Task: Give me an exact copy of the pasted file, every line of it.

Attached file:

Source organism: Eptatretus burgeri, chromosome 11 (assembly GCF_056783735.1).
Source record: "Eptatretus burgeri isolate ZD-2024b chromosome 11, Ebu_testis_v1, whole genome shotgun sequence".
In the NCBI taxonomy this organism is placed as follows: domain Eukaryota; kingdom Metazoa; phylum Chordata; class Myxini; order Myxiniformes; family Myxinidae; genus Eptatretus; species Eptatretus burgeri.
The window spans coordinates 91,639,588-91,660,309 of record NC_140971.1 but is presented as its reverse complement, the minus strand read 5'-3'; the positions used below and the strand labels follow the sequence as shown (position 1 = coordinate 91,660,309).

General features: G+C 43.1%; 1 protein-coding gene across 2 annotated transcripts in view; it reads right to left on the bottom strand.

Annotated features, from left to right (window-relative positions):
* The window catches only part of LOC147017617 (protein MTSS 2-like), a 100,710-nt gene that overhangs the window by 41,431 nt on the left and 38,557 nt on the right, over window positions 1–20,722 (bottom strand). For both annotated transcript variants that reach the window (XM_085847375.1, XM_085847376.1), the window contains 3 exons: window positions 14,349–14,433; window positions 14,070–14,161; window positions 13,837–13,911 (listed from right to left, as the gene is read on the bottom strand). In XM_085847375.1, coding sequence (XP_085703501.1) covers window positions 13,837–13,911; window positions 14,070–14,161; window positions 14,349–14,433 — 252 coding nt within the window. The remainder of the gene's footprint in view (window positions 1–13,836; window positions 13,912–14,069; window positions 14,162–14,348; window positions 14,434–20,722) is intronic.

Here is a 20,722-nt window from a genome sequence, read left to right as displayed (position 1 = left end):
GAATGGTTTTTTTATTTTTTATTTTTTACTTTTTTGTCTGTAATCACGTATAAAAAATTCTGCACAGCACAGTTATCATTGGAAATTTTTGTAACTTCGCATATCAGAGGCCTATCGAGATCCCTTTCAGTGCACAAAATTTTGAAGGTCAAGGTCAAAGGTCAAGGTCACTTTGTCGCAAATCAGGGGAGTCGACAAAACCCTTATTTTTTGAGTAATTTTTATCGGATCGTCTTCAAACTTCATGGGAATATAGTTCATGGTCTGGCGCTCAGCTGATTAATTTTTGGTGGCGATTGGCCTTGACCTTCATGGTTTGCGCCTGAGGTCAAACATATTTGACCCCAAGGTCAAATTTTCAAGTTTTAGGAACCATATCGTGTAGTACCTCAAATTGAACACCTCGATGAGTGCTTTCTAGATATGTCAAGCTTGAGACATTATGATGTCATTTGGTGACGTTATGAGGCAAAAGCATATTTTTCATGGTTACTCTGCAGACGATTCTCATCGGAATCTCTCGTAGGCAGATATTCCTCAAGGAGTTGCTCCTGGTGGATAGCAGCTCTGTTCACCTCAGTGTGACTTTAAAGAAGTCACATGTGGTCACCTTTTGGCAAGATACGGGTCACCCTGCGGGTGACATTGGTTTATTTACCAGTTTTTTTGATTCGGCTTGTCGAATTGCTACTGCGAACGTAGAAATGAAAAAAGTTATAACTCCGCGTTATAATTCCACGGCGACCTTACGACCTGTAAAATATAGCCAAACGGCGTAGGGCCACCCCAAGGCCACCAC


Source organism: Eptatretus burgeri, chromosome 11 (assembly GCF_056783735.1).
Source record: "Eptatretus burgeri isolate ZD-2024b chromosome 11, Ebu_testis_v1, whole genome shotgun sequence".
In the NCBI taxonomy this organism is placed as follows: domain Eukaryota; kingdom Metazoa; phylum Chordata; class Myxini; order Myxiniformes; family Myxinidae; genus Eptatretus; species Eptatretus burgeri.
The window spans coordinates 91,639,588-91,660,309 of record NC_140971.1 but is presented as its reverse complement, the minus strand read 5'-3'; the positions used below and the strand labels follow the sequence as shown (position 1 = coordinate 91,660,309).

General features: G+C 43.1%; 1 protein-coding gene across 2 annotated transcripts in view; it reads right to left on the bottom strand.

Annotated features, from left to right (window-relative positions):
* The window catches only part of LOC147017617 (protein MTSS 2-like), a 100,710-nt gene that overhangs the window by 41,431 nt on the left and 38,557 nt on the right, over window positions 1–20,722 (bottom strand). For both annotated transcript variants that reach the window (XM_085847375.1, XM_085847376.1), the window contains 3 exons: window positions 14,349–14,433; window positions 14,070–14,161; window positions 13,837–13,911 (listed from right to left, as the gene is read on the bottom strand). In XM_085847375.1, coding sequence (XP_085703501.1) covers window positions 13,837–13,911; window positions 14,070–14,161; window positions 14,349–14,433 — 252 coding nt within the window. The remainder of the gene's footprint in view (window positions 1–13,836; window positions 13,912–14,069; window positions 14,162–14,348; window positions 14,434–20,722) is intronic.

Here is a 20,722-nt window from a genome sequence, read left to right as displayed (position 1 = left end):
GAATGGTTTTTTTATTTTTTATTTTTTACTTTTTTGTCTGTAATCACGTATAAAAAATTCTGCACAGCACAGTTATCATTGGAAATTTTTGTAACTTCGCATATCAGAGGCCTATCGAGATCCCTTTCAGTGCACAAAATTTTGAAGGTCAAGGTCAAAGGTCAAGGTCACTTTGTCGCAAATCAGGGGAGTCGACAAAACCCTTATTTTTTGAGTAATTTTTATCGGATCGTCTTCAAACTTCATGGGAATATAGTTCATGGTCTGGCGCTCAGCTGATTAATTTTTGGTGGCGATTGGCCTTGACCTTCATGGTTTGCGCCTGAGGTCAAACATATTTGACCCCAAGGTCAAATTTTCAAGTTTTAGGAACCATATCGTGTAGTACCTCAAATTGAACACCTCGATGAGTGCTTTCTAGATATGTCAAGCTTGAGACATTATGATGTCATTTGGTGACGTTATGAGGCAAAAGCATATTTTTCATGGTTACTCTGCAGACGATTCTCATCGGAATCTCTCGTAGGCAGATATTCCTCAAGGAGTTGCTCCTGGTGGATAGCAGCTCTGTTCACCTCAGTGTGACTTTAAAGAAGTCACATGTGGTCACCTTTTGGCAAGATACGGGTCACCCTGCGGGTGACATTGGTTTATTTACCAGTTTTTTTGATTCGGCTTGTCGAATTGCTACTGCGAACGTAGAAATGAAAAAAGTTATAACTCCGCGTTATAATTCCACGGCGACCTTACGACCTGTAAAATATAGCCAAACGGCGTAGGGCCACCCCAAGGCCACCAC